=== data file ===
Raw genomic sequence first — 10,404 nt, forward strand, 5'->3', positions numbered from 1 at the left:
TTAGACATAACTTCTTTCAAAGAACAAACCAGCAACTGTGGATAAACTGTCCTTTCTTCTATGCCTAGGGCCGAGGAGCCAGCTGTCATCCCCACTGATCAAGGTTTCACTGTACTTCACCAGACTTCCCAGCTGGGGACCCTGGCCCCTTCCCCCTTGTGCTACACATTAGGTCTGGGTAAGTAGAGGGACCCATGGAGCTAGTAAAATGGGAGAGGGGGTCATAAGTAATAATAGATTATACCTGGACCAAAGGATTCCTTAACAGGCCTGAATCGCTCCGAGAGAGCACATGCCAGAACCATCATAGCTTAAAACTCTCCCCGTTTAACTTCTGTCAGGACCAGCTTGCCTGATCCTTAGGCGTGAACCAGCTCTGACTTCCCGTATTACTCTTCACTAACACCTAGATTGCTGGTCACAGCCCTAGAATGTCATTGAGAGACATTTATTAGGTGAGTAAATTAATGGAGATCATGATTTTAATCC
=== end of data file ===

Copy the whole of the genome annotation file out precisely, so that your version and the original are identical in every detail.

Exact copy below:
Raw genomic sequence first — 10,404 nt, forward strand, 5'->3', positions numbered from 1 at the left:
TTAGACATAACTTCTTTCAAAGAACAAACCAGCAACTGTGGATAAACTGTCCTTTCTTCTATGCCTAGGGCCGAGGAGCCAGCTGTCATCCCCACTGATCAAGGTTTCACTGTACTTCACCAGACTTCCCAGCTGGGGACCCTGGCCCCTTCCCCCTTGTGCTACACATTAGGTCTGGGTAAGTAGAGGGACCCATGGAGCTAGTAAAATGGGAGAGGGGGTCATAAGTAATAATAGATTATACCTGGACCAAAGGATTCCTTAACAGGCCTGAATCGCTCCGAGAGAGCACATGCCAGAACCATCATAGCTTAAAACTCTCCCCGTTTAACTTCTGTCAGGACCAGCTTGCCTGATCCTTAGGCGTGAACCAGCTCTGACTTCCCGTATTACTCTTCACTAACACCTAGATTGCTGGTCACAGCCCTAGAATGTCATTGAGAGACATTTATTAGGTGAGTAAATTAATGGAGATCATGATTTTAATCC